After World War II, Germany was divided into four temporary zones occupied by the United States, Great Britain, France and Soviet Union. Berlin was located 100 miles inside the eastern-located Soviet zone, and it, too, was divided into four zones, but essentially two as a result of Western powers merging their boundaries, a situation that also mirrored the larger geographical zones. Postwar agreements looked forward to a unified Germany, and Western powers initiated, first in 1947, an economic-aid program named after Secretary of State George Marshall and second in 1948, currency reform that would stabilize Germany's almost worthless existing monetary system.
The Soviets balked at both notions. Recognizing that West Berlin could produce only about a quarter of its food needs and even less of its energy requirements, they began on June 24, 1948, to block all rail, road and canal access from the west. The goal, of course, was to gain total control of the city because the Western powers, it was thought, would give up under such total blockage — or risk war. That was unlikely, given that the latter had only 22,600 troops in their Berlin section. The Soviets in their zone, on the other hand, numbered 1.5 million soldiers. Worse, at the start of the Soviet blockade, West Berliners had only 36 days of food supplies and 45 days of coal.
Gen. Lucius D. Clay, head of the U.S. Occupation Zone, set forth both the dilemma and solution: "There is no practicability in maintaining our position in Berlin, and it must not be evaluated on that basis. We are convinced that our remaining in Berlin is essential to our prestige in Germany and in Europe. Whether for good or bad, it has become a symbol of the American intent."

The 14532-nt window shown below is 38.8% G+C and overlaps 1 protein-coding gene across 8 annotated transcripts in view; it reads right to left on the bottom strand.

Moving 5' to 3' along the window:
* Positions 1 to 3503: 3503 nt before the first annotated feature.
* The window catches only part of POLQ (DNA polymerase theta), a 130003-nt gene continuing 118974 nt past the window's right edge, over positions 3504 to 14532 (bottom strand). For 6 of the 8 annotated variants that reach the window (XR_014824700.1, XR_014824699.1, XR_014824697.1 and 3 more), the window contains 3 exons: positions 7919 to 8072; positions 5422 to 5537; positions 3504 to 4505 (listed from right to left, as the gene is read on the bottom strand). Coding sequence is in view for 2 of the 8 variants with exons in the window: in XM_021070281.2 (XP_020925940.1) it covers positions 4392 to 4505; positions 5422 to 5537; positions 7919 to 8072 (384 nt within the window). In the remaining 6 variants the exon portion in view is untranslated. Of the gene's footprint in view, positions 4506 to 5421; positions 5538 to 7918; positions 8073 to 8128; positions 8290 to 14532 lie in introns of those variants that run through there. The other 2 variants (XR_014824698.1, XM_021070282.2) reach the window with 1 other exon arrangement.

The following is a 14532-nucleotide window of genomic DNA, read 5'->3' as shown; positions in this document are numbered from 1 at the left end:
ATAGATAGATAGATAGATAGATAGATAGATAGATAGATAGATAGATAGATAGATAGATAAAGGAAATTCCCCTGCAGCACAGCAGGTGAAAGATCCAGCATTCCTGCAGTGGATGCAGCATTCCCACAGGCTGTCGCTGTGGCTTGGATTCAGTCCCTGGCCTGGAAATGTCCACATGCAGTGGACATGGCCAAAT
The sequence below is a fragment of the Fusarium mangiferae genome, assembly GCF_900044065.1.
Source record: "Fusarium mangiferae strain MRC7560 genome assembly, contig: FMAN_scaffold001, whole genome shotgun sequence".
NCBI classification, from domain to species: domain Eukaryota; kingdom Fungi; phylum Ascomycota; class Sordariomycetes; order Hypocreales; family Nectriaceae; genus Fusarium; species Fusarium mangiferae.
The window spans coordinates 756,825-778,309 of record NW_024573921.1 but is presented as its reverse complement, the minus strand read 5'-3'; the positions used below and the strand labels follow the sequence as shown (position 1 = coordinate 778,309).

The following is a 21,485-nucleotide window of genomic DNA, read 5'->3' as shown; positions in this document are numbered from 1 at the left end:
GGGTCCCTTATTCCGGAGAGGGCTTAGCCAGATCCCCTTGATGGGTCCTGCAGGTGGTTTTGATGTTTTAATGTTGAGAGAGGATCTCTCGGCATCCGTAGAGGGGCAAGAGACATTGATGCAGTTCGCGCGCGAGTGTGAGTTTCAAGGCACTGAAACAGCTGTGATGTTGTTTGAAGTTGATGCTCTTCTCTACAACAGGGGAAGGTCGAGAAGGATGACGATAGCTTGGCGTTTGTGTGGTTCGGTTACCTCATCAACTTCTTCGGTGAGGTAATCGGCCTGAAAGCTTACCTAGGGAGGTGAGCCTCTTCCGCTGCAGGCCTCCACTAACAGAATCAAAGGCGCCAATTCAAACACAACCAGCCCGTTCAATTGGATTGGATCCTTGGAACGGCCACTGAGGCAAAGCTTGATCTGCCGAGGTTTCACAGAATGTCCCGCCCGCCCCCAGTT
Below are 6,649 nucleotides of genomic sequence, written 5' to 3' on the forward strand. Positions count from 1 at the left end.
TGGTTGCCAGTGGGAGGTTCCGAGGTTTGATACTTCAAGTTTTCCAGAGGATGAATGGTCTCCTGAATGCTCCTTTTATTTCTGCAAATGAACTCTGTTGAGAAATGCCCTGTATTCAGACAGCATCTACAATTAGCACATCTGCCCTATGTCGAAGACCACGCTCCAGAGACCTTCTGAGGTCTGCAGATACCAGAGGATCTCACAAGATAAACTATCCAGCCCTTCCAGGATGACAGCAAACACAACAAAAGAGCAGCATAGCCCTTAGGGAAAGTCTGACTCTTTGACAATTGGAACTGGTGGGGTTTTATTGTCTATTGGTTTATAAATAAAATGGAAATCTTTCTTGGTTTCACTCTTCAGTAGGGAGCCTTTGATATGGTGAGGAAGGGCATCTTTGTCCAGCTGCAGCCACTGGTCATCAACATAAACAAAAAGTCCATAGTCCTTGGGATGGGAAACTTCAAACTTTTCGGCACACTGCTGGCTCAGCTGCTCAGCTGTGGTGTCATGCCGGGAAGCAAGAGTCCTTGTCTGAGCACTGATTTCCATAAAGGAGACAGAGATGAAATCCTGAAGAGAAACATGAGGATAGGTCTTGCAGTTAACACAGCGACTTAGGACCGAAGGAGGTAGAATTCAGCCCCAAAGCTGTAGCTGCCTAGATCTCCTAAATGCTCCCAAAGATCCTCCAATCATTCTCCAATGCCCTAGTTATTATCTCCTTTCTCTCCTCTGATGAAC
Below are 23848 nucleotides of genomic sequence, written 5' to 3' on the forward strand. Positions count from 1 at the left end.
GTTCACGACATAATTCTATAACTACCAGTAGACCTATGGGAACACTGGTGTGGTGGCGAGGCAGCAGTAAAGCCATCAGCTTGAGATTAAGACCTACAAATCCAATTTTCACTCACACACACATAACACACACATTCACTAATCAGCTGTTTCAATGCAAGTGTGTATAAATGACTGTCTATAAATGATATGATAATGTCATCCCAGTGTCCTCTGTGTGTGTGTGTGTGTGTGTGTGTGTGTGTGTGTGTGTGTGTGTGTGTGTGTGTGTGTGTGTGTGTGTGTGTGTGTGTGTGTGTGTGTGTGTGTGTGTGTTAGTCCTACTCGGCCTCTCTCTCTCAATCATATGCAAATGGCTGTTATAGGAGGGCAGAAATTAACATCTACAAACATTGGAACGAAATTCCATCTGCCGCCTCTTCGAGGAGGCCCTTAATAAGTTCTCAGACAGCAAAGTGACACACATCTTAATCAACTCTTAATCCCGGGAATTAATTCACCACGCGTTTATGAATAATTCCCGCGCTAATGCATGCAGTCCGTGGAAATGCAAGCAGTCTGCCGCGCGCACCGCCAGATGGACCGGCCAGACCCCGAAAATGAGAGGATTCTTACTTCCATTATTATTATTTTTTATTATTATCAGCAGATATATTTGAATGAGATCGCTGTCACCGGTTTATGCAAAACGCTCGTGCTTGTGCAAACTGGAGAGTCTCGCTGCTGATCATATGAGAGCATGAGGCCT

Hence began the largest military-diplomatic relief effort in history, as impressive as the D-Day invasion in terms of its boldness and tenacity. Operation Vittles, as the airlift was dubbed by Americans, was meticulous in terms of its planning, calculations and results. Some 1,990 calories for each of the 2.2 million West Berliners were set as the minimum daily requirement, necessitating 1,534 tons per day in food and 3,475 tons of coal and gasoline for fuel and electricity. Although Soviet fighters boasted that they would challenge the airlift, the threat was hollow. Some 400 Western-supplied cargo planes — flying stacked above each other in a 20-mile wide air corridor — arrived every three minutes at first two, then three airfields in West Berlin. On Saturday, April 16, 1949, a day before the end of Lent, a record 1,398 planes landed in what was called the Easter Parade, averaging one every 61.8 seconds.
The daily food supplies varied from 640 tons of flour to 109 tons of meat and fish, from 19 tons of powdered milk to five tons of whole milk for children, the latter dubbing the planes "candy bombers" because of their always dependable supply of sweets.
And not only were supplies brought in, but manufactured goods made by West Berliners filled returning planes. Some 175,000 ill West Berliners, including young children, were also airlifted out during the period as a result of a severe winter. The total statistical accomplishments were breathtaking: From June 24, 1948, to May 12, 1949, when the Soviets capitulated and opened up all routes to the city, more than 278,000 flights had taken off, and 1,592,787 tons of supplies had been airlifted, equal to about 1,000 pounds per West Berliner. To make certain that sufficient surpluses were built up for West Berliners, air deliveries continued until Sept. 30, 1949. To be sure, there were losses during the airlift period. Seventeen American and eight British aircraft had crashed, with 70 resulting deaths. The pilots represented not only traditional occupation-zone powers, but also Australians, New Zealanders and South Africans.